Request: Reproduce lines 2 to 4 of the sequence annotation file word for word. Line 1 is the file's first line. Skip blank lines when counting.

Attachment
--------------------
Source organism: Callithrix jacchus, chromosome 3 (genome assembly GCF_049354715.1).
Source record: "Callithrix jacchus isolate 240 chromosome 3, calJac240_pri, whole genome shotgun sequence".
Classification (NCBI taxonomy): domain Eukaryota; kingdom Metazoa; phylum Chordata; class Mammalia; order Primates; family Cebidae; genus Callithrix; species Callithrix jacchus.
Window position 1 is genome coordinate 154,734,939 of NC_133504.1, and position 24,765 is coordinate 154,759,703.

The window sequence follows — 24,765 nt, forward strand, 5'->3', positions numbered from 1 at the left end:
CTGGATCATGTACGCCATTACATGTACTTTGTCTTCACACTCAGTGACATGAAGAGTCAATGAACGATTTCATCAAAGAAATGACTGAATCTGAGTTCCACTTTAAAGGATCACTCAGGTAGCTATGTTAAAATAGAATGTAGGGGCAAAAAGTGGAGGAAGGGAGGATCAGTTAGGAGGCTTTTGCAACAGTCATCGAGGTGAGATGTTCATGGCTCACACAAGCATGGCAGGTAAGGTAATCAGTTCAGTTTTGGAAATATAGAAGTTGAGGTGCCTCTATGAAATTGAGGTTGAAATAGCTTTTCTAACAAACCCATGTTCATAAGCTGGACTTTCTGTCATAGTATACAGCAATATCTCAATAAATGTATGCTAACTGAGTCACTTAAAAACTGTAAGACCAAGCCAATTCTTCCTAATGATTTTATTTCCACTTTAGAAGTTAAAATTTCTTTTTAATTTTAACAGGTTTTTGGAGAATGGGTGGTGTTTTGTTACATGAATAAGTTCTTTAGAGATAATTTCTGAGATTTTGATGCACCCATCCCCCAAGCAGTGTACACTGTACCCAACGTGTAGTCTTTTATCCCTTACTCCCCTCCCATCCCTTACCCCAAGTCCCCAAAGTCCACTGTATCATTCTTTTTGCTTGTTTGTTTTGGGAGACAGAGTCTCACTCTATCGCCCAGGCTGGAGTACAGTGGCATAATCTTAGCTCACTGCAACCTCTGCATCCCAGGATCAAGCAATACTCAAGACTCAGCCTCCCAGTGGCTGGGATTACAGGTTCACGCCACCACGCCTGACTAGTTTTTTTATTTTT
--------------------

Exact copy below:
Source record: "Callithrix jacchus isolate 240 chromosome 3, calJac240_pri, whole genome shotgun sequence".
Classification (NCBI taxonomy): domain Eukaryota; kingdom Metazoa; phylum Chordata; class Mammalia; order Primates; family Cebidae; genus Callithrix; species Callithrix jacchus.
Window position 1 is genome coordinate 154,734,939 of NC_133504.1, and position 24,765 is coordinate 154,759,703.